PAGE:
A 1962 glazed cabin, brought back to its original glory via a thoughtful architectural approach.
Designed by architect Y. Loze in 1962 for a group of musicians, the Kelleveld house was created as a transparent cabin with three linked volumes that opened to the beauty of the surrounding nature. Over the years, different owners added elements and extensions that ultimately altered the character of the original design, changing the architect’s concept completely. Brussels-based architecture practice Mamout partnered with architect Stéphanie Willocx to complete the redesign of the house and to also restore its identity as a glazed retreat in a tranquil, green area of Hoeilaart, Belgium.
The team first removed unnecessary additions, uncovering the character of the original design and freeing it from “parasitic” elements. Then, the architects converted the partly buried garage into a space that now houses bedrooms which open to the garden via glazed doors. Additionally, a new stair tunnel links all of the different levels, including the converted garage, improving circulation throughout the house.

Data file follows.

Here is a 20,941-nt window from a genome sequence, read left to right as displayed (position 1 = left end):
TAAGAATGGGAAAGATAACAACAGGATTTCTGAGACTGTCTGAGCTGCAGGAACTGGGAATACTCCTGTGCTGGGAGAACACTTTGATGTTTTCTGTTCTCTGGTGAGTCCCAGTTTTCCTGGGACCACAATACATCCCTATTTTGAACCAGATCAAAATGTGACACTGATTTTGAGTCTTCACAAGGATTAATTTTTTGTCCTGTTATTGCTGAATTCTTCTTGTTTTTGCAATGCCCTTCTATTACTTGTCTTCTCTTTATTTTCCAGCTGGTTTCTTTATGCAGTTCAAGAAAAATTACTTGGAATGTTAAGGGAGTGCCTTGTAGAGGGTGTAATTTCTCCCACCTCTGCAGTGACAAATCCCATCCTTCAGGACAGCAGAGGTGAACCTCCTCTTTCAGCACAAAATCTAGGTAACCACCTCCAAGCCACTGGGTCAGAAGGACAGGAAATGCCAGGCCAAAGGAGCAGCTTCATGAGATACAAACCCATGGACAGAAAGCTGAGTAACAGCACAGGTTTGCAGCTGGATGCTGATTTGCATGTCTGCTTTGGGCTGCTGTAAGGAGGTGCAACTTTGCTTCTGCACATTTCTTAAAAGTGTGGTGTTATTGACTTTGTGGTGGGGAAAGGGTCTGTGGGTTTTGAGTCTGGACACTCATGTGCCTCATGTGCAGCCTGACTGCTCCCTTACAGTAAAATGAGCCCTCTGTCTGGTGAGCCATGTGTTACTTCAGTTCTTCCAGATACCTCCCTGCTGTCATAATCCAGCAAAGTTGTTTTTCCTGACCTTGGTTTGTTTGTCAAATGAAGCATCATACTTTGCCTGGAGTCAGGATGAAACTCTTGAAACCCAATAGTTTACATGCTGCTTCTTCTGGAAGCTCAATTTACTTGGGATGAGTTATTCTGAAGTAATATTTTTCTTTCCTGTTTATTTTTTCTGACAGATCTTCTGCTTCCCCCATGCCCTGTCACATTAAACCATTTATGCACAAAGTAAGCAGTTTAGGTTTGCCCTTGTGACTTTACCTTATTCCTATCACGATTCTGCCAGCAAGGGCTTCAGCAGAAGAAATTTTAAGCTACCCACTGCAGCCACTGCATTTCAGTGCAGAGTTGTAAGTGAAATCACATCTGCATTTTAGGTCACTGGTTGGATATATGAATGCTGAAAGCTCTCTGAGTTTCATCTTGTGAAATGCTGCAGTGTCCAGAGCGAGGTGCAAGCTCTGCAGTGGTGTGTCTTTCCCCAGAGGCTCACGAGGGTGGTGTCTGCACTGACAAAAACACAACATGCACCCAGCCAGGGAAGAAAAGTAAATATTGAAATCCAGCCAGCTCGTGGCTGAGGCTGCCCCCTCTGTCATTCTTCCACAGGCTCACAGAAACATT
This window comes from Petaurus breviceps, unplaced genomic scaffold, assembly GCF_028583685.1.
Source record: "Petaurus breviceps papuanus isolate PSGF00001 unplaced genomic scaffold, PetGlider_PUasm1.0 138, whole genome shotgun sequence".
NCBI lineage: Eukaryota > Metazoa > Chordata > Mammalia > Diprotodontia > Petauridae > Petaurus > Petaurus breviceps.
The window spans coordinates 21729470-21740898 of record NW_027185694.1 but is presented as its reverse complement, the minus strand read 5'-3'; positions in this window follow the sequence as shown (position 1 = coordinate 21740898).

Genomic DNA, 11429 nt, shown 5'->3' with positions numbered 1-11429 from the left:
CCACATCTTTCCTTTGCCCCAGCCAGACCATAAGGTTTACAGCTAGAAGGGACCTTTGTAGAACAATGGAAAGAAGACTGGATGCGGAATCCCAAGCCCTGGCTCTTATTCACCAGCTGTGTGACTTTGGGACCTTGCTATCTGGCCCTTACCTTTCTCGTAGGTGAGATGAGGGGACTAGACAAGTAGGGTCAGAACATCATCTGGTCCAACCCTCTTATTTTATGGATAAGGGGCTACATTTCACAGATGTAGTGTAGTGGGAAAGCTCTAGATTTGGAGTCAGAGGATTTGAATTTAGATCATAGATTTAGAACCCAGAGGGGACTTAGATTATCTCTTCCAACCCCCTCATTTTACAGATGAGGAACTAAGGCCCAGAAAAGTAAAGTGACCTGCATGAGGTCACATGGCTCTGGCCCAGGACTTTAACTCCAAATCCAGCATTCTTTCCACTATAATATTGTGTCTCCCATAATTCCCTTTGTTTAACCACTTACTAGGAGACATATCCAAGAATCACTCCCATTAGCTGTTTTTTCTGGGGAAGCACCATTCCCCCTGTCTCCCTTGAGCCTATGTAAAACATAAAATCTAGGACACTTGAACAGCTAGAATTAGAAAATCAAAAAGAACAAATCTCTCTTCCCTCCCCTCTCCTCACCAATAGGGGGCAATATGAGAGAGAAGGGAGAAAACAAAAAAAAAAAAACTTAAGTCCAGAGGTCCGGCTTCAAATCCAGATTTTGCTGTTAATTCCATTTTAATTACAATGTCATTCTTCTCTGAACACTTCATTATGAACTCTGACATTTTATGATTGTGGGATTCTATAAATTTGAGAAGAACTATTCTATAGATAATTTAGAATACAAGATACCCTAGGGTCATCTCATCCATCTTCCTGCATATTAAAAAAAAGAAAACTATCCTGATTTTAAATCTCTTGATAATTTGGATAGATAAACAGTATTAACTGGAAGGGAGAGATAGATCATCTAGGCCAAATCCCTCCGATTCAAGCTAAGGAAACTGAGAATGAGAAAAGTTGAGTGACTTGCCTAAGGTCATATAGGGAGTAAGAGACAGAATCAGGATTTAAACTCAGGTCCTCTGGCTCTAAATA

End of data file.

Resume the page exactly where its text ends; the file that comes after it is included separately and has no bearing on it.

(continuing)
Modern interiors that open to the garden and woodland through sliding glass doors.
Inside the house, the team used a blend of tactile materials to highlight the idea of warmth and coziness typical of a cabin. For example, solid wood furniture, ceilings, and window frames in a wide range of natural hues and textures complement white brick walls. Modern additions include a sleek stainless steel kitchen and a dining area with an eclectic selection of chairs. Here, floor-to-ceiling glass doors slide open to welcome the beauty of the garden inside the dining and lounge space. Outside, a small deck area provides the perfect spot from which to admire the surrounding forest while relaxing in a lounge chair.
On this project, the architects have collaborated with Hélène Mariage on landscape design. The garden, previously kept separate from the living spaces, now features hundreds of local plant species that follow the site’s topography and envelop the cabin in a verdant embrace. Exploring a “naturalist punk garden” theme, the outdoor space becomes a part of the residence, effectively covering the border between inside and outside. Photography by Séverin Malaud.